Sharks kill an average of 10 people per year, while mosquitos kill roughly 750,000. So why are people so much more afraid of sharks than mosquitos?
Rabbi Matthew D. Gewirtz is not thrilled with religion — not his own, not anyone else’s, and especially not the ones that make the evening news.
Simon, Paula and Randy might be gone, but “American Idol” continues on, and so does its live performances, one of which hits Chautauqua at 8:15 p.m. tonight in the Amphitheater.
Basic religious principle urges love over violence or hate, so why is there so much war over religion? According to Tony Campolo, the answer rests in the complex, contemporary inextricability between religion and nationalism.
American society has determined a causal relationship between terrorism and the Quran, but according to Philip Jenkins, the Quran isn’t the only holy text stained with blood.
Most teachers of the Mystic Heart Community Meditation Program have one week to run their program and to make a dent on those who come to practice. Subagh Khalsa, however, started his second week Monday and will be back again for Week Six.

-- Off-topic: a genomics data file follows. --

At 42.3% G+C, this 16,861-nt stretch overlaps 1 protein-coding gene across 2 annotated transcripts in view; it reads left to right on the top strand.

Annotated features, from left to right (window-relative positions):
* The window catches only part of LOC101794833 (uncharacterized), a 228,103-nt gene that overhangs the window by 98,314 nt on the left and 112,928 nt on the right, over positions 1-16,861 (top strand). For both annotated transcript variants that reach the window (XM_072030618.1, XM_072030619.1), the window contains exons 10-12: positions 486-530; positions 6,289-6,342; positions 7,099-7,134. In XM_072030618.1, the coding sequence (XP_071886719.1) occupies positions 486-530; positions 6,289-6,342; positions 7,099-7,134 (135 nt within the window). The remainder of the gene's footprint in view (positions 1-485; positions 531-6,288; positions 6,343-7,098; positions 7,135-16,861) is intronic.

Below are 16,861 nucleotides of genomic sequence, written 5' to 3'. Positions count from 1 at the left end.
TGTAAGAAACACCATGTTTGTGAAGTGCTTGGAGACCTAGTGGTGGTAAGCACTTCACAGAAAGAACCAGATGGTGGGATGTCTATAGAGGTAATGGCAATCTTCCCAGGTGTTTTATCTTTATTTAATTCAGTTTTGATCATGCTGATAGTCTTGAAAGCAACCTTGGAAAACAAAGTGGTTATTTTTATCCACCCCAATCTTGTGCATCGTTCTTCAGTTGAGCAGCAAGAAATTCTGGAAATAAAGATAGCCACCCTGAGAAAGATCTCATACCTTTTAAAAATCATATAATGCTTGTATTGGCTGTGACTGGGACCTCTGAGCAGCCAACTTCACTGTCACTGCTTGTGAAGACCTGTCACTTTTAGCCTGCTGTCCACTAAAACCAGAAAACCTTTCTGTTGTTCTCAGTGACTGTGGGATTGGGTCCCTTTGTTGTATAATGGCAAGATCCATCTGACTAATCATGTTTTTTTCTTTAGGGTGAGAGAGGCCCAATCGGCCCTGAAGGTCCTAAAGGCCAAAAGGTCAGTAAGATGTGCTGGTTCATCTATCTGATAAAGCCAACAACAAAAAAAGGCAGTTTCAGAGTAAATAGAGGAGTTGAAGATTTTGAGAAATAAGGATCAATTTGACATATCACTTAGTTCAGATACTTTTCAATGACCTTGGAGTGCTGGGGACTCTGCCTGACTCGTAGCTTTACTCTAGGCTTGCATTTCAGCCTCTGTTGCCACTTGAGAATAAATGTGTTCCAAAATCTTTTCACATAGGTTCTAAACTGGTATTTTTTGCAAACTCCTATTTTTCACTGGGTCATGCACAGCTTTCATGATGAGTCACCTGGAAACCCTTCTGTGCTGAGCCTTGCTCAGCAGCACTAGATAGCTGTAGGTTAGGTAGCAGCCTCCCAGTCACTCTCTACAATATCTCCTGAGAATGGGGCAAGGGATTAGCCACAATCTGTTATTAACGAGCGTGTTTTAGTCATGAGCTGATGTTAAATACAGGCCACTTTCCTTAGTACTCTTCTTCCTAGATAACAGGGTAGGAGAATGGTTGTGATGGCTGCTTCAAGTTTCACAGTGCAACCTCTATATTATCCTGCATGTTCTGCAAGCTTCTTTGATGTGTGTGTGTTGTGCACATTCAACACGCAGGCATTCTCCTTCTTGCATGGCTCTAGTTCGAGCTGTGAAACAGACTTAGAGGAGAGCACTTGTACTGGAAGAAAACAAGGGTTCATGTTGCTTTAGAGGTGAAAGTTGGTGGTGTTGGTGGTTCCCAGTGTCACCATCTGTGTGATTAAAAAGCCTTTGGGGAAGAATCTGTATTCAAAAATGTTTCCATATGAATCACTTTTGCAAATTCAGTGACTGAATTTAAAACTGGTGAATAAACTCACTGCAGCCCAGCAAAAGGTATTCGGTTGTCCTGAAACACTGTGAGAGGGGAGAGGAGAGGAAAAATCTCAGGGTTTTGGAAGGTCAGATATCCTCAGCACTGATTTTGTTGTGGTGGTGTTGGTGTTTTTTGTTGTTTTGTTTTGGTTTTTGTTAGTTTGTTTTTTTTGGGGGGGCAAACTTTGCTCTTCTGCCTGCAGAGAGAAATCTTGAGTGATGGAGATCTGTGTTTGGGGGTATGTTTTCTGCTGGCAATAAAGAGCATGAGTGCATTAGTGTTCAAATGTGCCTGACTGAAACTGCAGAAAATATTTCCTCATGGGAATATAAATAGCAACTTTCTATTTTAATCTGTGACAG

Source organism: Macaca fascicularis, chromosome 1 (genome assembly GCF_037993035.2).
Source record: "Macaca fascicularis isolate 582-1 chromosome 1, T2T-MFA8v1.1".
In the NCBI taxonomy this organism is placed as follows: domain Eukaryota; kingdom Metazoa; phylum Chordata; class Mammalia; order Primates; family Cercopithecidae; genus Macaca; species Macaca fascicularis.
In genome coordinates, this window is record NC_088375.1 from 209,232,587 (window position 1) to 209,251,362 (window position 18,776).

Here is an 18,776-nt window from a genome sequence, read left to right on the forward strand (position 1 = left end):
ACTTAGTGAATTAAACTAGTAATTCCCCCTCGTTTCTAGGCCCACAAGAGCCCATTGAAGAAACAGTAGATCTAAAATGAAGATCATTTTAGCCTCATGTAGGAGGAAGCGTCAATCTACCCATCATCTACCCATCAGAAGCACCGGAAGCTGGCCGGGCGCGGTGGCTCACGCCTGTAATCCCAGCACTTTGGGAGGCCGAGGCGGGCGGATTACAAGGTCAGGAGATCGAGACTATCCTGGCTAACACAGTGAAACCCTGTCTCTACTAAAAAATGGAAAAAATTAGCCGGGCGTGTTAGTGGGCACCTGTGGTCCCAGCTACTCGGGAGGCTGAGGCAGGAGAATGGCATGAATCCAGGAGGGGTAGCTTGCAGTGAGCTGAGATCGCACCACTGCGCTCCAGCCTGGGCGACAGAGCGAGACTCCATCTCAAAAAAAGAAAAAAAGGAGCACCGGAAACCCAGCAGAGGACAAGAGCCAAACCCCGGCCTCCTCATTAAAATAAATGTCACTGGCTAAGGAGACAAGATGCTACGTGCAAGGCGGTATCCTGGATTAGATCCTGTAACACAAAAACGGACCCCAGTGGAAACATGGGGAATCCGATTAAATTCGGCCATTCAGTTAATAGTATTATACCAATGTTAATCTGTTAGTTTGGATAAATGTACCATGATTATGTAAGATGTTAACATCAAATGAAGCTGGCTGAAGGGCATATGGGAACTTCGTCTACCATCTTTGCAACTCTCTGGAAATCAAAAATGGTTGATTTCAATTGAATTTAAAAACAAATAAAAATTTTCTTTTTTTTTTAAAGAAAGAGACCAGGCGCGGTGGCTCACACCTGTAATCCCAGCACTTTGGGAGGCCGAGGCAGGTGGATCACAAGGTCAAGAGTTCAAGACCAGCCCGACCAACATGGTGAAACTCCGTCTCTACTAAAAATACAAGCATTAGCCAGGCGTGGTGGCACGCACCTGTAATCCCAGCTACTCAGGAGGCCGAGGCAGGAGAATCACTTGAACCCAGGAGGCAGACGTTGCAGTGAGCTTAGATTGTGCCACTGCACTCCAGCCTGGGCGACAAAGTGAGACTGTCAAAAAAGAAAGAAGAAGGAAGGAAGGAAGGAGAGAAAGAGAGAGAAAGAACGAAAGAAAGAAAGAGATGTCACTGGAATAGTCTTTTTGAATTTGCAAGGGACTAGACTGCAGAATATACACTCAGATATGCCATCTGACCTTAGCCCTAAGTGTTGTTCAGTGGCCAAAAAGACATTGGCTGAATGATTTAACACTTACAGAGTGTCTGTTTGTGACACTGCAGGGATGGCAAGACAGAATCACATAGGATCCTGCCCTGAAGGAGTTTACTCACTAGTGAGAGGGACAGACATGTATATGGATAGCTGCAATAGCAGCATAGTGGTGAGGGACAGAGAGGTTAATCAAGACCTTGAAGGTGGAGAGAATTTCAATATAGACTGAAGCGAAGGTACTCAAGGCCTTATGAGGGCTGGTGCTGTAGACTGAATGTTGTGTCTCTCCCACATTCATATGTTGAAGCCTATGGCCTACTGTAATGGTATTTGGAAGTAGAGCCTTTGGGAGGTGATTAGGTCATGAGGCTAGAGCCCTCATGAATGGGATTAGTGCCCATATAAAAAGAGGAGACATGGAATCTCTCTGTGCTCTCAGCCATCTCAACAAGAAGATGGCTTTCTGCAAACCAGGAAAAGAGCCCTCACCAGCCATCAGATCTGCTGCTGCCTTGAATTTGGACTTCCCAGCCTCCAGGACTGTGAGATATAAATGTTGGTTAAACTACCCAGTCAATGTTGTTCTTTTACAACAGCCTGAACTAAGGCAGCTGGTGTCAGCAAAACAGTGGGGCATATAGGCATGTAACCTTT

Some things are best kept within the family, be they mom-and-dad business, a secret recipe or Week Three’s last Interfaith Lecture on immigration.
Jin Young Choi is not a policy expert on immigration. She’s not in charge of any organization relevant to immigration, and it’s not even her field of study. Yet she’s just as qualified to speak on the matter at Chautauqua than anyone. Why? Because she’s an immigrant herself.
In a political climate where wars are fought between countries over interfaith and intrafaith disputes and there are vast domestic cultural divides between religious groups, Chautauqua Institution strives to rebuild these fallen bridges with the Abrahamic Program for Young Adults.
An uninformed debate, more than anything, is entropic noise. To Ray Suarez, contemporary discourse on immigration is both uninformed and dishonest, and until this changes, he said., the argument isn’t going anywhere.